Isuzu F Series

One reason why Isuzu has been leading the sales leader board for 27 consecutive years is the company’s on-going commitment to market research. By closely listening to the Australian transport community, the brand is constantly re-aligning its product portfolio with the market to ensure all research and development efforts are issue-focused and applicable to real life.

Operational efficiency is one crucial focus area that has been coming up time and again as part of that process, prompting the OEM to update the medium-duty F Series range for the 2016 season and expand it with a total of 11 all-new models. To find out just how much of an impact Isuzu’s continuous improvement processes have had on the range, Prime Mover tested eight samples – each of them ballasted up to around 80 per cent of the individual GVM – in and around Brisbane.

Outwardly, each new F Series model can be recognised by an updated grille design and new badging, while the seat trim and steering wheel give away the new generation on the inside. The real change, however, occurred below the hood, where the F Series received a pair of new engines as well as a new, torque-convertor equipped automated manual transmission (AMT).

Engine one is a descendant of the first four-cylinder unit Isuzu introduced to the F series back in 2007. It has been completely redesigned for the model upgrade, with only bore and stroke remaining untouched. The result is a 5.2-litre, two-stage turbocharged and intercooled unit that is available in two power ratings – either with 210hp (154kW) and 726Nm of torque or with a 240hp (177kW)/ 765Nm package.

In applications up to 14 tonnes GVM, it will replace the six-cylinder version used previously, with Isuzu claiming it will likely end up outperforming its predecessor. Our multi-model test can confirm the potential is certainly there: Both the low and high-pressure elements of the turbo operate broadly across the engine’s rev range to provide smooth and continuous power for take-off and the necessary grunt to climb hills when loaded. The physical size of the turbo has also been reduced, allowing for a quicker response time during low revolutions and faster availability of torque.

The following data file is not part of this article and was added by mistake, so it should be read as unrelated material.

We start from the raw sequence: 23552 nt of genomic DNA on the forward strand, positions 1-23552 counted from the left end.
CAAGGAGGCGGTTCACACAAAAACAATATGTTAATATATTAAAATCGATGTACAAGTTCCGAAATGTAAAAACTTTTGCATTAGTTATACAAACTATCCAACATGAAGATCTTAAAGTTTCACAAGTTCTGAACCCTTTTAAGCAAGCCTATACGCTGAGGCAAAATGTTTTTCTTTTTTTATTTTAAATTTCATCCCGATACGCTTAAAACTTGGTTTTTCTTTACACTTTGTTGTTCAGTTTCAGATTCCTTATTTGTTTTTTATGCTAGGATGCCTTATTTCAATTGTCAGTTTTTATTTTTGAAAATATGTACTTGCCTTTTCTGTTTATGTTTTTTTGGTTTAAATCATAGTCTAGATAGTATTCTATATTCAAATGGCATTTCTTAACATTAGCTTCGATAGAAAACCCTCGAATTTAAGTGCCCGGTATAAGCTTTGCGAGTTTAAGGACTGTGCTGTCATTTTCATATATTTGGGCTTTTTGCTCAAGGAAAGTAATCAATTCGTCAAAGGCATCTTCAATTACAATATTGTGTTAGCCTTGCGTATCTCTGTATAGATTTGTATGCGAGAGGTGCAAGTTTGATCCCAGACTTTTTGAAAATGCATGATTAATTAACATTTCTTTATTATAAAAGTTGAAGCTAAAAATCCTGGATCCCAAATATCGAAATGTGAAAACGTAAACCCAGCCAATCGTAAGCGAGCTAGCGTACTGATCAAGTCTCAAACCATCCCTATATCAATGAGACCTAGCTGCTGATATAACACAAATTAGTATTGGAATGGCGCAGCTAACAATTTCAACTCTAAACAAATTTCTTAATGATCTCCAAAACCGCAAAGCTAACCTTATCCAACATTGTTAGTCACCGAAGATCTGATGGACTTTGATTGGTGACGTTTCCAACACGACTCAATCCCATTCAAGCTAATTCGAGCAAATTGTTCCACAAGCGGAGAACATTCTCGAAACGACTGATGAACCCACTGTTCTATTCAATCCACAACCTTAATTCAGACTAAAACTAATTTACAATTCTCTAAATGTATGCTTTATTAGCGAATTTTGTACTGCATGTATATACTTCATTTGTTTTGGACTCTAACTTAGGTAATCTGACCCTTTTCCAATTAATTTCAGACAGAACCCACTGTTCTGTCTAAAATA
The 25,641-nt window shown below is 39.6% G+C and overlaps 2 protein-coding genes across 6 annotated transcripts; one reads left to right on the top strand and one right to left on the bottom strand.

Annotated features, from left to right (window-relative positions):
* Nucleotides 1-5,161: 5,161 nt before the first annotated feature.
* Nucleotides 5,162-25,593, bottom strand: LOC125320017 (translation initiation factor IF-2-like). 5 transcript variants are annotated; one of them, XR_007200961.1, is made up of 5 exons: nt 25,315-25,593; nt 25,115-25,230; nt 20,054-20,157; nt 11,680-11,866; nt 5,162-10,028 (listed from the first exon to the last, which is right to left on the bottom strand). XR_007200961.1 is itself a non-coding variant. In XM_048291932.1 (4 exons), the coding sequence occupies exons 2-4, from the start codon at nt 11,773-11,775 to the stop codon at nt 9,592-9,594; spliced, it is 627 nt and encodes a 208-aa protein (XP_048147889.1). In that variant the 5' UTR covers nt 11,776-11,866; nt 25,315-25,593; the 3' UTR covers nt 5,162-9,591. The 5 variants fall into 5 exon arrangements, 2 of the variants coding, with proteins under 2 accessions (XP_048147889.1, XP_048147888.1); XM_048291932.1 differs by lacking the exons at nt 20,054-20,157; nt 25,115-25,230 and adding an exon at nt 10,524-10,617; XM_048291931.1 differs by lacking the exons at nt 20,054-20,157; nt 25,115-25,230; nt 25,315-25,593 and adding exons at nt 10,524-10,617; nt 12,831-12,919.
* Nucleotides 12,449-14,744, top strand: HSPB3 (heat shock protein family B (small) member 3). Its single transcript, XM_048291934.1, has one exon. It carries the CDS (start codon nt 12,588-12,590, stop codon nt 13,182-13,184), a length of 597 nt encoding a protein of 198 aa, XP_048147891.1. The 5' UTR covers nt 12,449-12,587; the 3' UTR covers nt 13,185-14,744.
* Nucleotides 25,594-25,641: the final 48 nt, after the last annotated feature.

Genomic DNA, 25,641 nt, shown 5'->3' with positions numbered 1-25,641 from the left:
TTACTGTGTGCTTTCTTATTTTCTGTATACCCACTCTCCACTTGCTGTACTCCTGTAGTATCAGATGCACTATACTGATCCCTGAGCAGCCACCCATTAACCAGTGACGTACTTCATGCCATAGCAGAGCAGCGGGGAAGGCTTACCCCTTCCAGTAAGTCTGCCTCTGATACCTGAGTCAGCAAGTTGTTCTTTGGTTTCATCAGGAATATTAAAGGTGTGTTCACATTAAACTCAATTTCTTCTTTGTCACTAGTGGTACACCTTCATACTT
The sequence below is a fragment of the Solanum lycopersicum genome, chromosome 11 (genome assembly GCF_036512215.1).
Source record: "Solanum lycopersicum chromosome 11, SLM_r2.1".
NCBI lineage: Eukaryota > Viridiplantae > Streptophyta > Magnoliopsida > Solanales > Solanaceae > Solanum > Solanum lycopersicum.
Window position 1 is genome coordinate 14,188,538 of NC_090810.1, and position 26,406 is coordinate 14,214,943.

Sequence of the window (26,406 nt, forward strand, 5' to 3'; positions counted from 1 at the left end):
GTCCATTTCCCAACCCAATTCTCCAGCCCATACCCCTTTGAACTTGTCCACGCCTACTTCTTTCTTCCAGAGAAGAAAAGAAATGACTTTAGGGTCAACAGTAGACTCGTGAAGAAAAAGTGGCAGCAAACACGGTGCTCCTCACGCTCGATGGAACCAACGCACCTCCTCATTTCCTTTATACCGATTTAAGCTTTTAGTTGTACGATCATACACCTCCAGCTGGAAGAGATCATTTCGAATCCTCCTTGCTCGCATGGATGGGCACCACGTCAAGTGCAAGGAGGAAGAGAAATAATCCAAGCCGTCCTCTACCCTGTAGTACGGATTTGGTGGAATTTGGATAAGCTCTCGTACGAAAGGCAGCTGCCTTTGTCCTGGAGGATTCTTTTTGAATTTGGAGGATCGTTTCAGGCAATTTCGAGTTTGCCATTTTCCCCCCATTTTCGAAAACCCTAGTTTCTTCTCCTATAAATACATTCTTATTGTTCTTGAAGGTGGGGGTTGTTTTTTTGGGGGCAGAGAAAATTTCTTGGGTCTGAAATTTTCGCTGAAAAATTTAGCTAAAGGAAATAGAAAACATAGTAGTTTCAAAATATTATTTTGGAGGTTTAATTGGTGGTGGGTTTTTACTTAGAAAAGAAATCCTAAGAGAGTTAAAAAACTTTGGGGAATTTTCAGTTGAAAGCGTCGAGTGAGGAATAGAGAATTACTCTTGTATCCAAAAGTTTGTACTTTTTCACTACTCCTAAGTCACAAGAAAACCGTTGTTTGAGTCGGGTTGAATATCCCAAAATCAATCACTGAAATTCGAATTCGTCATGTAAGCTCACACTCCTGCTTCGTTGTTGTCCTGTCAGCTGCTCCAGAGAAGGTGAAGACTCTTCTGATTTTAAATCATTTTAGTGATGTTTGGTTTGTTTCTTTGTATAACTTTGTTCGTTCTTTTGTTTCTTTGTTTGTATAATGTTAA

According to Isuzu, the lighter four-cylinder engine contributes to a lower tare weight and more payload available over the front axle, and incorporates a car-like idle-stop system (ISS) with hill-hold function that switches off the engine when the truck is stationary to reduce emissions and fuel consumption. Demanding just a few extra seconds per stop to trigger the engine restart, Isuzu says the ISS can provide fuel savings between five and 10 per cent – with the biggest difference achievable in heavy traffic conditions.

The four cylinder’s emissions comply with Japan’s PNLT standard, which is similar to Euro VI. An external injector delivers fuel to clean the Isuzu’s diesel particulate diffuser (DPD), thereby eliminating the dilution of crankcase oil by performing the regeneration process outside of the engine block.

The automated manual transmission (AMT) available in connection with the 5.2-litre unit has been upgraded to a full torque convertor, which significantly increases start-ability and driveability and replicates the take-off characteristics of a full automatic. The torque multiplication factor of 1.45:1 greatly assists in getting the wheels turning on a loaded vehicle and essentially enables the smaller engine to perform as if it was half as big again.

What’s more, lower maintenance costs can be expected as there are no mechanical clutch components to wear as found within other AMTs – the fluid solution chosen here, with its lock-up torque convertor, provides an ultra-smooth take-off under all conditions, seamless shifts at all rates of acceleration and will provide improved fuel economy. The stubby transmission selector lever incorporates a button to select between power and economy modes and another to engage first gear when starting off loaded on an uphill grade.